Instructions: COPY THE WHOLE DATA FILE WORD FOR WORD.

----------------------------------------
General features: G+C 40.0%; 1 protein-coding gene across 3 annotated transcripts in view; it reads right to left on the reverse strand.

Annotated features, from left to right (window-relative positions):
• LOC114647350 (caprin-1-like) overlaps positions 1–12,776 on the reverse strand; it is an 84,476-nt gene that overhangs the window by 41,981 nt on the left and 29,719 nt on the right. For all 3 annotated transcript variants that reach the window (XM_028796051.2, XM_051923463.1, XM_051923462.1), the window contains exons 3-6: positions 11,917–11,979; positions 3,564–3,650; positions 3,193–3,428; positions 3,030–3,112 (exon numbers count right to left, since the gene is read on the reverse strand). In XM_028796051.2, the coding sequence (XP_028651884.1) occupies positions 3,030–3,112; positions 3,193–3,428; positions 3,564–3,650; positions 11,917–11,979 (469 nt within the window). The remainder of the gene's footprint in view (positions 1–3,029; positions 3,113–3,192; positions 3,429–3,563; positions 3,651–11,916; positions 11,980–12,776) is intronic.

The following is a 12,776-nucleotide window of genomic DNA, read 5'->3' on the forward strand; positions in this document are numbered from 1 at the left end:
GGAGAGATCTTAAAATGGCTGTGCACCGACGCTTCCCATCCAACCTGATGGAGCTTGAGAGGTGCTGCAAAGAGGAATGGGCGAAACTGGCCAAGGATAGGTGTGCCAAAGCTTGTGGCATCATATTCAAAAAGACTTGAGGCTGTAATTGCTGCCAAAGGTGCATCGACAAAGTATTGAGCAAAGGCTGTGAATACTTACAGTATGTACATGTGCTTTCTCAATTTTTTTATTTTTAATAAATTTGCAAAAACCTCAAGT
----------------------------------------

General features: G+C 40.0%; 1 protein-coding gene across 3 annotated transcripts in view; it reads right to left on the reverse strand.

Annotated features, from left to right (window-relative positions):
• LOC114647350 (caprin-1-like) overlaps positions 1–12,776 on the reverse strand; it is an 84,476-nt gene that overhangs the window by 41,981 nt on the left and 29,719 nt on the right. For all 3 annotated transcript variants that reach the window (XM_028796051.2, XM_051923463.1, XM_051923462.1), the window contains exons 3-6: positions 11,917–11,979; positions 3,564–3,650; positions 3,193–3,428; positions 3,030–3,112 (exon numbers count right to left, since the gene is read on the reverse strand). In XM_028796051.2, the coding sequence (XP_028651884.1) occupies positions 3,030–3,112; positions 3,193–3,428; positions 3,564–3,650; positions 11,917–11,979 (469 nt within the window). The remainder of the gene's footprint in view (positions 1–3,029; positions 3,113–3,192; positions 3,429–3,563; positions 3,651–11,916; positions 11,980–12,776) is intronic.

The following is a 12,776-nucleotide window of genomic DNA, read 5'->3' on the forward strand; positions in this document are numbered from 1 at the left end:
GGAGAGATCTTAAAATGGCTGTGCACCGACGCTTCCCATCCAACCTGATGGAGCTTGAGAGGTGCTGCAAAGAGGAATGGGCGAAACTGGCCAAGGATAGGTGTGCCAAAGCTTGTGGCATCATATTCAAAAAGACTTGAGGCTGTAATTGCTGCCAAAGGTGCATCGACAAAGTATTGAGCAAAGGCTGTGAATACTTACAGTATGTACATGTGCTTTCTCAATTTTTTTATTTTTAATAAATTTGCAAAAACCTCAAGT